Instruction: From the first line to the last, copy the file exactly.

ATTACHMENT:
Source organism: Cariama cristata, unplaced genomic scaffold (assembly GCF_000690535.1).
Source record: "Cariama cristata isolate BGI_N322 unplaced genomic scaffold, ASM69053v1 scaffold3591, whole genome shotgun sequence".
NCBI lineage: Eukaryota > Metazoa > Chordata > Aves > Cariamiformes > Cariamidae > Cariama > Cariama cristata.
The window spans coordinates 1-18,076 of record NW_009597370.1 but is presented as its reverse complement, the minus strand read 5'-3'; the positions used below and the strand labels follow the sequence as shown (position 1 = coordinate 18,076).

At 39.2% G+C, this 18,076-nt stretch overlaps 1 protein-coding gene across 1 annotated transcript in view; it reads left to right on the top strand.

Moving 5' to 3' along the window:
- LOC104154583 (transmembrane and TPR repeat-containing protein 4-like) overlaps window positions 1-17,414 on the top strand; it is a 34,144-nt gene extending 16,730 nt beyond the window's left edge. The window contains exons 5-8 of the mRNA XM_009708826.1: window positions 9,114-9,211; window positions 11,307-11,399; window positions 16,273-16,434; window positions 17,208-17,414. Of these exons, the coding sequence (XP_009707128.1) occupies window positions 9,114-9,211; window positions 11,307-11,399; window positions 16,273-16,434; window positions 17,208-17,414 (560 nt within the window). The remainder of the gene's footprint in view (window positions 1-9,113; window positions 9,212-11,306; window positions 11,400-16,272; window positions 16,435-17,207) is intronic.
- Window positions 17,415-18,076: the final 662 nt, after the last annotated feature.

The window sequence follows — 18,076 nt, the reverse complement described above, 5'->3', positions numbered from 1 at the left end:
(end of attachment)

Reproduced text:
Source organism: Cariama cristata, unplaced genomic scaffold (assembly GCF_000690535.1).
Source record: "Cariama cristata isolate BGI_N322 unplaced genomic scaffold, ASM69053v1 scaffold3591, whole genome shotgun sequence".
NCBI lineage: Eukaryota > Metazoa > Chordata > Aves > Cariamiformes > Cariamidae > Cariama > Cariama cristata.
The window spans coordinates 1-18,076 of record NW_009597370.1 but is presented as its reverse complement, the minus strand read 5'-3'; the positions used below and the strand labels follow the sequence as shown (position 1 = coordinate 18,076).

At 39.2% G+C, this 18,076-nt stretch overlaps 1 protein-coding gene across 1 annotated transcript in view; it reads left to right on the top strand.

Moving 5' to 3' along the window:
- LOC104154583 (transmembrane and TPR repeat-containing protein 4-like) overlaps window positions 1-17,414 on the top strand; it is a 34,144-nt gene extending 16,730 nt beyond the window's left edge. The window contains exons 5-8 of the mRNA XM_009708826.1: window positions 9,114-9,211; window positions 11,307-11,399; window positions 16,273-16,434; window positions 17,208-17,414. Of these exons, the coding sequence (XP_009707128.1) occupies window positions 9,114-9,211; window positions 11,307-11,399; window positions 16,273-16,434; window positions 17,208-17,414 (560 nt within the window). The remainder of the gene's footprint in view (window positions 1-9,113; window positions 9,212-11,306; window positions 11,400-16,272; window positions 16,435-17,207) is intronic.
- Window positions 17,415-18,076: the final 662 nt, after the last annotated feature.

The window sequence follows — 18,076 nt, the reverse complement described above, 5'->3', positions numbered from 1 at the left end: